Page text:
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LETTERS: Need to strengthen data analysis for effective cholera mitigation

Cholera, a highly contagious waterborne disease, continues to pose a significant public health challenge in many parts of the Zimbabwe.

TO bolster the fight against cholera and improve response activities, the Health and Child Care ministry in collaboration with the World Health Organisation (WHO) trained and equipped 54 health information officers with the necessary skills to analyse data effectively, enabling more efficient and targeted interventions.

The training, carried out from November 13 to 17, 2023, was supported by with funding from United Nations Central Emergency Response Fund as well as the Contingency Fund for Emergencies.

Cholera, a highly contagious waterborne disease, continues to pose a significant public health challenge in many parts of the Zimbabwe.

Rapid and accurate data analysis is crucial in understanding the spread of the disease, identifying high-risk areas, and implementing timely interventions.

Health ministry rapid diseases surveillance manager Alex Goredema emphasised the significance of this training.

“Accurate and timely data analysis is the backbone of effective cholera response. By investing in the training of health information officers, we are empowering them to make informed decisions that can save lives and prevent the further spread of the disease,” he said.

The training programme covered a wide range of topics, including data collection methods, statistical analysis, data visualisation, and interpretation.

It incorporated both theoretical and practical components, allowing health information officers to apply their newly-acquired skills to real-world scenarios.

Through hands-on exercises and case studies, participants gained valuable experience in analysing data sets specific to cholera outbreaks.

This practical approach ensures that data officers are well-prepared to tackle the challenges they may encounter in the field.

Furthermore, the Health ministry has also established a dedicated support system to assist the health information officers in their work.

This includes access to advanced data analysis tools and ongoing mentorship from experienced professionals.

By fostering a collaborative environment, the ministry aims to create a network of skilled health information officers who can share best practices and contribute to continuous improvement in data analysis techniques particularly during emergencies.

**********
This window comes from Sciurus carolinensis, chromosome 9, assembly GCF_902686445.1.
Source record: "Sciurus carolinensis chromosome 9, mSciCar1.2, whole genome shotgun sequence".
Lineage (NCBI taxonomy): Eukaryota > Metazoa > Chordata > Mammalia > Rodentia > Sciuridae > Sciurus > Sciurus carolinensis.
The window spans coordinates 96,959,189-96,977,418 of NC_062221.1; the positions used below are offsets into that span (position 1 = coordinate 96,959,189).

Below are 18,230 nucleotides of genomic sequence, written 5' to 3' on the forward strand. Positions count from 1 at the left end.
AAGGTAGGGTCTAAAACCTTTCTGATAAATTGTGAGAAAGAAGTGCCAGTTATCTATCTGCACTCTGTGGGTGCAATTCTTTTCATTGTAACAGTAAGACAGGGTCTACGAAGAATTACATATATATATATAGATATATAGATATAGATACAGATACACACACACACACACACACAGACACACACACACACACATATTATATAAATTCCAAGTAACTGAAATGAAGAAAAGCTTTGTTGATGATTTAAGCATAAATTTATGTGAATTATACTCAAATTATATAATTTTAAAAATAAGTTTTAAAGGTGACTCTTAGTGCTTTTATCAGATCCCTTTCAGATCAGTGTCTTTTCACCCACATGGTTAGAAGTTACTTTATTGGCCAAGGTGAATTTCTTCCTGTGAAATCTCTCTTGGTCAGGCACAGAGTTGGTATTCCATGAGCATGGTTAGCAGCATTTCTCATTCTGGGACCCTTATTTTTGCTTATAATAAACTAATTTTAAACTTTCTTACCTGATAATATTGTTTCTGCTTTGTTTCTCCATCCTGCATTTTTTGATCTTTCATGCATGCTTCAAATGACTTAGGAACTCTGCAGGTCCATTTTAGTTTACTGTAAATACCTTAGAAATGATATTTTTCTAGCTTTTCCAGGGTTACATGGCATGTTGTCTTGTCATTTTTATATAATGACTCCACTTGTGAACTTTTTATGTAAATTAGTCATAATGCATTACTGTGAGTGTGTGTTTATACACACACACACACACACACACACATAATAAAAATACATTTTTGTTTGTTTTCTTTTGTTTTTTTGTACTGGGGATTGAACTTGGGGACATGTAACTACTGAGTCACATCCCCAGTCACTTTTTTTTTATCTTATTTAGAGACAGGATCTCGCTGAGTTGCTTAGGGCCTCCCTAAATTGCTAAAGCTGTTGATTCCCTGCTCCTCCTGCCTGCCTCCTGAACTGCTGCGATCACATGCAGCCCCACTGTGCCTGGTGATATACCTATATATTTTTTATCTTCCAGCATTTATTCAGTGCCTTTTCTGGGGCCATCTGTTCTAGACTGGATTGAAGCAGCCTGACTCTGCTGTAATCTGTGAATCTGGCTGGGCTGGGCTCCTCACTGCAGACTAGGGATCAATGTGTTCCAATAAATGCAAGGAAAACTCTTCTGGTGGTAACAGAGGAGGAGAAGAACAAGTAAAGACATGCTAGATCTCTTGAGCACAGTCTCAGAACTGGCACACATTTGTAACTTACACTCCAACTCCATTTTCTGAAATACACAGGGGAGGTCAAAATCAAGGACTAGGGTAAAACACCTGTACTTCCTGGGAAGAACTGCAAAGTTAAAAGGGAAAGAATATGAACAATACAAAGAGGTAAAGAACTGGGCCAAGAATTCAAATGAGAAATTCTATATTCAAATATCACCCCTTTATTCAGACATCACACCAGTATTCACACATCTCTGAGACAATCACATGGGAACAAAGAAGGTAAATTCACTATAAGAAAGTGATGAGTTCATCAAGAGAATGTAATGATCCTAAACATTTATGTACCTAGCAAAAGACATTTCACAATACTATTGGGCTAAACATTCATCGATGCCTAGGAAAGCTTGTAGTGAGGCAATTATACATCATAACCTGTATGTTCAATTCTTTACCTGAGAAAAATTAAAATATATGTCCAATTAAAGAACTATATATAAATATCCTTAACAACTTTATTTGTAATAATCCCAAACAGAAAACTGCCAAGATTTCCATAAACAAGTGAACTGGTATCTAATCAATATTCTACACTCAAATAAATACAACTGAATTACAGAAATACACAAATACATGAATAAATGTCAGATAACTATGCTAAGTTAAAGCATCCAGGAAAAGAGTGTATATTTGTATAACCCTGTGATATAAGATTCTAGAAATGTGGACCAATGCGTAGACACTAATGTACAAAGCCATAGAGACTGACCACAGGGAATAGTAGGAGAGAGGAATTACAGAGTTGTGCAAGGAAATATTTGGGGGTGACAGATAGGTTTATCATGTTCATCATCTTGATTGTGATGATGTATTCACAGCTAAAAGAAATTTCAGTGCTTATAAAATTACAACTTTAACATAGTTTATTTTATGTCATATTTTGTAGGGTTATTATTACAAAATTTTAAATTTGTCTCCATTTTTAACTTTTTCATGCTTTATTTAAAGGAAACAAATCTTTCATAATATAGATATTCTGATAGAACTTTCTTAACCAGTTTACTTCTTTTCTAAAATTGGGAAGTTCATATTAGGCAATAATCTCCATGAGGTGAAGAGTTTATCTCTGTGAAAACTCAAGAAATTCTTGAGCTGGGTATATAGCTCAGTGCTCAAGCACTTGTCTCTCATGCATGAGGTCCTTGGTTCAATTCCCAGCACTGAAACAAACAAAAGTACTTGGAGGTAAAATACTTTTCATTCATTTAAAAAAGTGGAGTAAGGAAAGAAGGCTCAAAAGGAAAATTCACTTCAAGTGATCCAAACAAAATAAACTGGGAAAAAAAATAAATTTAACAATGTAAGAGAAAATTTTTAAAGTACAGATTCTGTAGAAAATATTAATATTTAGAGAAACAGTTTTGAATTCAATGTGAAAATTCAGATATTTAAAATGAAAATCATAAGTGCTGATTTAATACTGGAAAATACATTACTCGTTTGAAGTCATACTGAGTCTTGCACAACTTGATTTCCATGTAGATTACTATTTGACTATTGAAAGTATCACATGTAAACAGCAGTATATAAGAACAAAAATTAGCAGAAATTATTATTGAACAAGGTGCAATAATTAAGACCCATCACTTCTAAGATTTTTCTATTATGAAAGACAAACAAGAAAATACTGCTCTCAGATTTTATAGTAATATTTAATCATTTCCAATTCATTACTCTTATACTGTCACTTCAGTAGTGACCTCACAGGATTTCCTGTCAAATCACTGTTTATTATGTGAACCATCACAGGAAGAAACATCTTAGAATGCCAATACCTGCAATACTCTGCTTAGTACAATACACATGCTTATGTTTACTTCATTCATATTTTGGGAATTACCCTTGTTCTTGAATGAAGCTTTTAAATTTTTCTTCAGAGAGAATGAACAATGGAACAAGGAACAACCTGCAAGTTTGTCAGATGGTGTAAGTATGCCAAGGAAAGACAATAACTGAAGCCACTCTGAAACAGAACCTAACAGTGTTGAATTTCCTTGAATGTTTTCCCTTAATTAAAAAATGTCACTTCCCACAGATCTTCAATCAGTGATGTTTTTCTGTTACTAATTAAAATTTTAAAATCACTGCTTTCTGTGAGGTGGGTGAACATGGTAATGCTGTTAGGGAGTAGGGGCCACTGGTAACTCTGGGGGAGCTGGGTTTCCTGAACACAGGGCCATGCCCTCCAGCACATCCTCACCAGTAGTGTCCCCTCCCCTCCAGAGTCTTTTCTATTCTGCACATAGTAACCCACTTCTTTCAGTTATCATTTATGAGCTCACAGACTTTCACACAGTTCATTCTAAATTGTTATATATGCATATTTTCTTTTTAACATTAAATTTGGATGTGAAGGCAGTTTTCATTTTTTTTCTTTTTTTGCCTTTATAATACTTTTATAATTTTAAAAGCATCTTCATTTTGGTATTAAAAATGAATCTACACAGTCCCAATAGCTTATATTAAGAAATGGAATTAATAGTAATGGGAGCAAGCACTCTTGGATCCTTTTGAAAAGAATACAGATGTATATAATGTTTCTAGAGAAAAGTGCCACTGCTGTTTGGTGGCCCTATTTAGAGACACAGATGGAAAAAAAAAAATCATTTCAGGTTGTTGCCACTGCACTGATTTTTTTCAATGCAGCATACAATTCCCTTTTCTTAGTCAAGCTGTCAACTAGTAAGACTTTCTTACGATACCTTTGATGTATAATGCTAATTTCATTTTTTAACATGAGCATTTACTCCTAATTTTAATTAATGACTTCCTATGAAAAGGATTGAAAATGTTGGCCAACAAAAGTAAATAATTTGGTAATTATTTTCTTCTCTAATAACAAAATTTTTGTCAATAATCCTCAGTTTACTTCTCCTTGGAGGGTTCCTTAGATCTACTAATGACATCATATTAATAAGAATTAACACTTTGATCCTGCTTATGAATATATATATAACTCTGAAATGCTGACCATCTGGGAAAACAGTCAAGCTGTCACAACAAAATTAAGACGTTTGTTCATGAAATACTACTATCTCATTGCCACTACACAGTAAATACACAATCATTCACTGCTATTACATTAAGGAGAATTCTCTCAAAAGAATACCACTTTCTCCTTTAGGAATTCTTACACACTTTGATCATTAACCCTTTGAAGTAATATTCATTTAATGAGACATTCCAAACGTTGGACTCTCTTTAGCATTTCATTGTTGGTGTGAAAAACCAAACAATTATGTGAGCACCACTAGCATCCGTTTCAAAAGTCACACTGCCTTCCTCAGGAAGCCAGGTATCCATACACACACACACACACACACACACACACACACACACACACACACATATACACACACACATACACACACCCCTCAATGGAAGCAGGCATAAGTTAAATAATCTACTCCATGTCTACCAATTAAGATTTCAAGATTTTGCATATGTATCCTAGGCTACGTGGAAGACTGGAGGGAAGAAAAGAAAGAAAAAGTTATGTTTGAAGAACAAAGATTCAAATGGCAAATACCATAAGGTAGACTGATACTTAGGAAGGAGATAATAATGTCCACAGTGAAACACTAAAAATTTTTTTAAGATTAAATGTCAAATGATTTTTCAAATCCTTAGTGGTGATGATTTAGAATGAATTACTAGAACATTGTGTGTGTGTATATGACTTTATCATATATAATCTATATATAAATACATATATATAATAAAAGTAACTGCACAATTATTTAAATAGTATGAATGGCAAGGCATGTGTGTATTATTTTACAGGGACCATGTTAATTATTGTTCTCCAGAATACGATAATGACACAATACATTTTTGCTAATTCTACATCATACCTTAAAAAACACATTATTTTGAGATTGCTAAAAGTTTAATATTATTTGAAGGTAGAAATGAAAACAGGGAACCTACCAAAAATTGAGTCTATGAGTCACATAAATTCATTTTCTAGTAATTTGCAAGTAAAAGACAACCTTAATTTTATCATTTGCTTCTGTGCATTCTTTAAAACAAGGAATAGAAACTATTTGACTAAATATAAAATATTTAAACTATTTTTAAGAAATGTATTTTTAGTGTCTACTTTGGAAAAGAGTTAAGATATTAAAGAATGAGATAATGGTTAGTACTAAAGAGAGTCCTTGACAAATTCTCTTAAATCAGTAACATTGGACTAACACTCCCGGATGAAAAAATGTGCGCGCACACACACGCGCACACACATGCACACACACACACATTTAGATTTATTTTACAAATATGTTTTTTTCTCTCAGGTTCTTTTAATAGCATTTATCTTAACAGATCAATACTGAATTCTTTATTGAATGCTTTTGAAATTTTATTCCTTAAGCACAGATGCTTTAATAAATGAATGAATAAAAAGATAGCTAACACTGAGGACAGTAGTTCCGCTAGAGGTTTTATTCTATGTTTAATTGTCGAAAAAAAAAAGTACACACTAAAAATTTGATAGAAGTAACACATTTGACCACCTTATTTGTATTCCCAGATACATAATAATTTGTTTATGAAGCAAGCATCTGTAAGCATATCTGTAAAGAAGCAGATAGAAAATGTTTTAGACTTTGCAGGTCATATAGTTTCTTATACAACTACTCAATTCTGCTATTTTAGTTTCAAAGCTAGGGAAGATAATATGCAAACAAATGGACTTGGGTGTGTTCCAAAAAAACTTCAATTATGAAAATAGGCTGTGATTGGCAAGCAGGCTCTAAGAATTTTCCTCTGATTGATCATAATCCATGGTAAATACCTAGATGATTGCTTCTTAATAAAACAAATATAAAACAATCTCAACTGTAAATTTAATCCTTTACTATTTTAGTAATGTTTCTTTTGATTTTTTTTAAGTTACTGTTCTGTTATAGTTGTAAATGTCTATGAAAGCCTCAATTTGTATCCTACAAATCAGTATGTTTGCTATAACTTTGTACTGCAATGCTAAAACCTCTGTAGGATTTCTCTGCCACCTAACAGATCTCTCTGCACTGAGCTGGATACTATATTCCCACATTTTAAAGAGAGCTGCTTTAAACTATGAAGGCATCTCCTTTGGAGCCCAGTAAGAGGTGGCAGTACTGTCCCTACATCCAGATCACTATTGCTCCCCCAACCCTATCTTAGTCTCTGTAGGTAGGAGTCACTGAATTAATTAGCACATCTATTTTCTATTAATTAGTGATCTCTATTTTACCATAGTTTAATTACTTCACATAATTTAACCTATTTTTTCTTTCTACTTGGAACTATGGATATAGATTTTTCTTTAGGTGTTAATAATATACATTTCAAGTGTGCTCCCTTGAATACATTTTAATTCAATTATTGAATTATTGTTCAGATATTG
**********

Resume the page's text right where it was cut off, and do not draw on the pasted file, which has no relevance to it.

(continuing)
The impact of this training programme is expected to be far-reaching.

With enhanced data analysis capabilities, the Health ministry can identify cholera hotspots more accurately, allocate resources efficiently, and implement targeted interventions promptly.

This, in turn, will help to reduce the burden of cholera on affected communities and save lives.

“The training has been informative and a good refresher as we are responding to the cholera outbreak. The training provided us with the right information we need,” said Masvingo provincial health information officer, Allen Mabhena.

Data management is one of WHO’s key priorities to strengthen country’s capacity for emergency preparedness to monitor the health of its population and the impact of health interventions and promote evidence-informed policy decisions.

This is done through strengthening country health information, data generation, and evidence creation to address critical data gaps for priority health topics like cholera.

“Safe collection, storage, visualisation and use of data are critical to planning, monitoring, and evaluation of the national health system. We are really excited that for the first time we will be incorporating predictive modelling and analysis to help identify areas were potential outbreaks may occur, giving an opportunity to adequately prepare and respond to health emergencies,” said Trevor Muchabaiwa, data manager at WHO Zimbabwe.

“This training will ultimately ensure all policymakers have access to accurate, timely and analytical information to guarantee data driven decisions, as we continue fighting this outbreak.” - World Health Organisation


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